April - October, 2016 / SC ETV
Natural Assets examines environmentalism in our globalized community. By reusing, recycling and reimaging the relationship between nature, man, and emerging technology, we can use contemporary art to investigate the changing ecology of South Carolina and its residents. The world is increasingly sensitive to environmental issues, and it’s through this heightened awareness of our natural surroundings that the participating artists engage viewers in a visual dialogue about the delicacy and ephemerality of our surroundings and hope for a sustainable future.
Rising seas and higher temperatures are becoming a reality in South Carolina. The erosion of coastal wetlands, droughts, forest dieback, shoreline erosion and saltwater intrusion are impacting our populations and landscapes on an unprecedented scale. Participating artists explore different facets of the changing environs through varied artistic practices allowing a glimpse of how these changes are reshaping the community.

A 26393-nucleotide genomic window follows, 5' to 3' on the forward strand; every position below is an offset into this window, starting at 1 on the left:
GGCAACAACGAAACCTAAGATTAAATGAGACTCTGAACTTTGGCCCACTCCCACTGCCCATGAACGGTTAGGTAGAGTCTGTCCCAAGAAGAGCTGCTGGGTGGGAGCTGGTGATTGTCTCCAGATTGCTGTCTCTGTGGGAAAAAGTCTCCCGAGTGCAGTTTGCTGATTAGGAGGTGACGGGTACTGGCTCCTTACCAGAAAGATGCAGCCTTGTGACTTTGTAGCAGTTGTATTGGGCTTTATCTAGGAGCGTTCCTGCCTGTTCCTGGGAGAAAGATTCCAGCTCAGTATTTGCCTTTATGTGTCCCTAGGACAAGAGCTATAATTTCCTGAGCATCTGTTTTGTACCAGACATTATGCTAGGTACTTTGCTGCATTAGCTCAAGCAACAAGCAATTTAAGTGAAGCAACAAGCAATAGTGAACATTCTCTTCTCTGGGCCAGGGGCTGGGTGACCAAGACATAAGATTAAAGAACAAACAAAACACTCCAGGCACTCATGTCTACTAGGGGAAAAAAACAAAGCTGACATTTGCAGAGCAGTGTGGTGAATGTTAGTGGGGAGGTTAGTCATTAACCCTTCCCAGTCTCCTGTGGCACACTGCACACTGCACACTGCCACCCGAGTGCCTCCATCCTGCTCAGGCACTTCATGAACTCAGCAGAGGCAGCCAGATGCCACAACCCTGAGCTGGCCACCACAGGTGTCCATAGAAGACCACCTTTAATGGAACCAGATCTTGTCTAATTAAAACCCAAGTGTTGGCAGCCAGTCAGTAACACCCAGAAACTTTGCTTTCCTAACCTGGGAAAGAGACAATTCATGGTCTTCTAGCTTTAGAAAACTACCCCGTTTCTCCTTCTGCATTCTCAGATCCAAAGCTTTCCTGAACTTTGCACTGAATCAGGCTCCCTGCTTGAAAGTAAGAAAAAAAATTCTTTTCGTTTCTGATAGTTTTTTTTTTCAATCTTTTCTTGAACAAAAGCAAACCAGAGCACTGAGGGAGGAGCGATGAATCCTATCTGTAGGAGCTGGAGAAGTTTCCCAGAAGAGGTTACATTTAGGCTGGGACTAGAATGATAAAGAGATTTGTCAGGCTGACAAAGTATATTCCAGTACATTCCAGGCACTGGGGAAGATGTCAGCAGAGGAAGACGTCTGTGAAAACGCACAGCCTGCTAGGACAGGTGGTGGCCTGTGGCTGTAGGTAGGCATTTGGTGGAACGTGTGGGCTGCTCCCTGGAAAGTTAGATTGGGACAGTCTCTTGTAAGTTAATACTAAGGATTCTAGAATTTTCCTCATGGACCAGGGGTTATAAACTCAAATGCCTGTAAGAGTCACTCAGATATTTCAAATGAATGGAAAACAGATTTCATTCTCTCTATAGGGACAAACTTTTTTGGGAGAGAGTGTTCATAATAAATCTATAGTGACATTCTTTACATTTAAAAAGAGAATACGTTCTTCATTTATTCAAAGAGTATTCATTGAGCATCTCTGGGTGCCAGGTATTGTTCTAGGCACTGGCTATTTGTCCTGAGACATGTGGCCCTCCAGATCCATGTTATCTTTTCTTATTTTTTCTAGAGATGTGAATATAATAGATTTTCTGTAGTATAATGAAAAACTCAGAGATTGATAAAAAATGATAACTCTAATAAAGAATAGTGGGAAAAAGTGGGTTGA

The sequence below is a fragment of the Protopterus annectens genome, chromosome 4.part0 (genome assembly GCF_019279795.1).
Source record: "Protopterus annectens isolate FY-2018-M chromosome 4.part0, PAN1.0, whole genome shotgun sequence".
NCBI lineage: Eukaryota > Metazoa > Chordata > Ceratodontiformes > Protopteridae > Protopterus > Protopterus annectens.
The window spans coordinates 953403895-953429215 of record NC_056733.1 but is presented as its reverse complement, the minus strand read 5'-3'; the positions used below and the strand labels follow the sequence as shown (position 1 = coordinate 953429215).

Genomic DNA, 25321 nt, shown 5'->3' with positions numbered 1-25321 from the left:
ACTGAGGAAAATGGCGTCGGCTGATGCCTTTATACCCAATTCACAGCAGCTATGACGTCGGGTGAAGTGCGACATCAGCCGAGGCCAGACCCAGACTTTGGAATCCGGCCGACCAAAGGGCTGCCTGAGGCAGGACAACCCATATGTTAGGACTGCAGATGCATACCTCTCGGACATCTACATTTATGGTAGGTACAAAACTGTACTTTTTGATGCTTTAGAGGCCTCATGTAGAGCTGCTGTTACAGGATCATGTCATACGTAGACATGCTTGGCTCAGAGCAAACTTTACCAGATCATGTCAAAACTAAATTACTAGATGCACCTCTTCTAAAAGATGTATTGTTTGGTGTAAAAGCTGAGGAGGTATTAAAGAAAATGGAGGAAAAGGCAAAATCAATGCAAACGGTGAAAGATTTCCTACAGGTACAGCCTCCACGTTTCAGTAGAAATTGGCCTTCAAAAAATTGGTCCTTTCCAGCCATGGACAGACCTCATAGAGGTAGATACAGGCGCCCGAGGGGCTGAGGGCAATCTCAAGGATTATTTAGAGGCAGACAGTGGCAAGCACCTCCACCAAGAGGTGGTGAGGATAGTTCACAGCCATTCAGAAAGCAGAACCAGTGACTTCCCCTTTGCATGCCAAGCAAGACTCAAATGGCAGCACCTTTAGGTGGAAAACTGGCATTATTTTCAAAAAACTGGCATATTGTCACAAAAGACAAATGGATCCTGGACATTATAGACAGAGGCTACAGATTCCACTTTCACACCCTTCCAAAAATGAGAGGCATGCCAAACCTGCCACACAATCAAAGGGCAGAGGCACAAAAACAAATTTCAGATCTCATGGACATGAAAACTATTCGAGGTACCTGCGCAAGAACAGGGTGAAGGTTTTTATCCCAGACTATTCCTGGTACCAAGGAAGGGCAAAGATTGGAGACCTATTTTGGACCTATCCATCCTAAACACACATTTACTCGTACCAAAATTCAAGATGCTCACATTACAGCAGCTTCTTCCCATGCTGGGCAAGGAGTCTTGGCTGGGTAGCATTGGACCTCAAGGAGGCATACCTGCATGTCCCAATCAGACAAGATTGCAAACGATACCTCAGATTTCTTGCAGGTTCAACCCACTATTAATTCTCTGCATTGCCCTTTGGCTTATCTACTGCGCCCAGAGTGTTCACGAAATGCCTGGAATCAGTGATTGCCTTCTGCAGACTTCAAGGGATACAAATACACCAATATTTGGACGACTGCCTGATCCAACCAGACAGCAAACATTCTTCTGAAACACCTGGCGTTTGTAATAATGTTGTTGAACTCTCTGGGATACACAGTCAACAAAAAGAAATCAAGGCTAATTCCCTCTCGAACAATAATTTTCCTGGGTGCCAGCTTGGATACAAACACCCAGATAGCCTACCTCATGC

Through layers of pigment, movement, and organic forms, Jeanet Dreskin creates a depth that continues beyond the image. The dynamic, shifting planes within her piece express this century’s current dilemma of erosion and destruction of our environment whilst retaining her hope in the cycle of renewal. Kim Thomas uses recycled plastic shopping bags; weaving fragile sculptures that explore how these materials relate to consumption and its relationship to pollution and climate change. Sean Stucker’s use of shifting perspective brings to life the surrounding atmosphere of his swamp scenes; a natural phenomenon in relation to integrated social and ecological concerns.
The delicately rendered lines of Susan Deaton express society’s relationship with nature while exposing the consequences of agricultural runoff and the reshaping of natural terrain. Likewise, using rich color and texture, Mary Gilkerson captures the shifting landscapes of rural South Carolina that border the agricultural, industrial and urban realms.